Monday, June 17, 2019

After the Murder ... By Brenda Chapman

Question: "Kill your darlings" is classic writing advice. What do you do with the bodies afterwards? 

Hmm. We're delving into the nitty gritty this week-- just what happens to the bodies after discovry?

Truth be told, there are times that I can hardly bring myself to kill off characters whom I've grown to like. In fact, in one earlier novel, I grew so fond of a character slated for the morgue that I killed off a different character instead. The manuscript came to a screeching halt as I struggled to jump start the plot and I reluctantly had to revive the dead character and kill off the intended victim. Last time I let my sympathies get the better of me. Lesson learned.

The murders in my books are not played out on the page. I lead the reader to the scene but stop short of any graphic detail. For me, the murder itself is not the focus of the story. It's necessary to kick start the puzzle and provides a crisis that lets me delve into the characters and their relationships. A necessary evil, really.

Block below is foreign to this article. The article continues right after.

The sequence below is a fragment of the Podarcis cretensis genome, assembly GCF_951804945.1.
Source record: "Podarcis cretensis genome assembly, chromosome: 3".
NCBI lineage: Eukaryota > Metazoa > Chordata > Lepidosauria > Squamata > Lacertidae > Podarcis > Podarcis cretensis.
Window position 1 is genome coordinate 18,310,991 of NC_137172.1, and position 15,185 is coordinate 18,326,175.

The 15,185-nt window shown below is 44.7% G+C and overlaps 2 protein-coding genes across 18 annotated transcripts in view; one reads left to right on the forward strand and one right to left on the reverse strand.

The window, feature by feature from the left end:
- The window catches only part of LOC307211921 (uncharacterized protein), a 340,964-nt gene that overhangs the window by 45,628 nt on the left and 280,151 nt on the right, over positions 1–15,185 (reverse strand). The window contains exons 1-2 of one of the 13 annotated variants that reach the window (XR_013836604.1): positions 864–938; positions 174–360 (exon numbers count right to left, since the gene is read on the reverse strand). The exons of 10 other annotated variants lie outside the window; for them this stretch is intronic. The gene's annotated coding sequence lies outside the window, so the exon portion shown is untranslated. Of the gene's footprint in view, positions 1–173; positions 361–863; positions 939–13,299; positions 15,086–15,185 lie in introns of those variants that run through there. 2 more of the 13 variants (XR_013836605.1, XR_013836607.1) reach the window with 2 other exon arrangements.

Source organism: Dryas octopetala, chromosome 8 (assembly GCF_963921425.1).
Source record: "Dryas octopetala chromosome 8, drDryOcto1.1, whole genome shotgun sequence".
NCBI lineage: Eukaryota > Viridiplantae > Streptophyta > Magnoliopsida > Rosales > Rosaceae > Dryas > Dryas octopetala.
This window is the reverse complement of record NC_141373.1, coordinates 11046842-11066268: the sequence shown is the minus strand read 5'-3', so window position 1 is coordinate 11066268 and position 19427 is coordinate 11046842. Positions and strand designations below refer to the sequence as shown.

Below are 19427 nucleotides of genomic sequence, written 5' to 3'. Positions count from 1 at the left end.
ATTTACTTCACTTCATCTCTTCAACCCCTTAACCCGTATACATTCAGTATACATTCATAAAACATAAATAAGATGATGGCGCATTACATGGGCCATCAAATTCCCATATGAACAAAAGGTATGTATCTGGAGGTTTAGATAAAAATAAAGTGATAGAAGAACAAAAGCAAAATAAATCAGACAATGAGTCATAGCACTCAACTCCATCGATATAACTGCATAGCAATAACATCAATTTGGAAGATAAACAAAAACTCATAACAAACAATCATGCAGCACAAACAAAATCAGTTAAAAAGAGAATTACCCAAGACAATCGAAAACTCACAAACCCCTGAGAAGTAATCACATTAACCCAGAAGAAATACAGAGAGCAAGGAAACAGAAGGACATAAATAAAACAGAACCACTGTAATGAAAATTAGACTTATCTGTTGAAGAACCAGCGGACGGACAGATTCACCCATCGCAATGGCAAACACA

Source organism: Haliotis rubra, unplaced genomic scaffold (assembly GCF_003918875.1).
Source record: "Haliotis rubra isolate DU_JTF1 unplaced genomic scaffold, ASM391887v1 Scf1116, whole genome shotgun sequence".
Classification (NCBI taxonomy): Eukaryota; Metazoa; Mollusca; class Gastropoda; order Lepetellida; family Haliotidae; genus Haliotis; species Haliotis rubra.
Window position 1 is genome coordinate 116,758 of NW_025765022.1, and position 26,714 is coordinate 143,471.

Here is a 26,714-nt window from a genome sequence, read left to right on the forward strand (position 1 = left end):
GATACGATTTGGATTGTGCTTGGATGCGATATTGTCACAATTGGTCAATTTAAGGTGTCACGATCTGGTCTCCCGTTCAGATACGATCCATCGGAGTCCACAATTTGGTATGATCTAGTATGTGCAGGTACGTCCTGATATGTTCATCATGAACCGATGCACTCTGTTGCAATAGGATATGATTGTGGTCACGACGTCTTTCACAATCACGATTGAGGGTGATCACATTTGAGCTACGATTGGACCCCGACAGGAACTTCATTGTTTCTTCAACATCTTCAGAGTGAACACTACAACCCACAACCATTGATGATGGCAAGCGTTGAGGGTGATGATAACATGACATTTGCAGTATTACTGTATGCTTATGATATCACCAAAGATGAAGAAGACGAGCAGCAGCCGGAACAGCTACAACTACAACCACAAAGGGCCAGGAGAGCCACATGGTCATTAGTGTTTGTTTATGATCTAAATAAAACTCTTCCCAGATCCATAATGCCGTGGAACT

The bodies are taken to the police morgue for autopsies with a couple of officers watching. Again, I'm light on detail since I'm not a medical expert and I'm not a fan of describing organ removal. (I often close my eyes when this is on television.) Sometimes, I take the reader to the church service and burial, but these scenes are to bring the suspects together.

I also do not deal with death as an incident without repercussions. Every victim has a family, friends, circle of community that are terribly affected by murder and I attempt to show this grief. Murder causes trauma and a police investigation can exacerbate and prolong the suffering. I also attempt to show that these deaths affect the police officers. Officer Kala Stonechild always says a silent prayer over the dead body or in the place where they were killed. The Major Crimes team will get together to decompress after a particularly traumatic day.

To find out more about how I deal with the bodies, pick up a copy of Cold Mourning and start the journey into my mysteries set in the beautiful settings of Kingston and Ottawa with side trips around the region. The discovery of a body is only the beginning of the puzzle and the hook used to draw you into the story.


Dietrich Kalteis said...

Well said, Brenda. I cut the graphic details much of the time, letting the reader fill it in and not slow the pace. And best of luck with Cold Mourning — it sounds like a hit.

Brenda Chapman said...

Thanks Dietrich - Meeting readers, many of them do not like the graphic stuff. Others are okay with it, but I'm happy enough to leave it out:-) You're right about the fact that leaving out a lot of graphic details keeps the plot moving.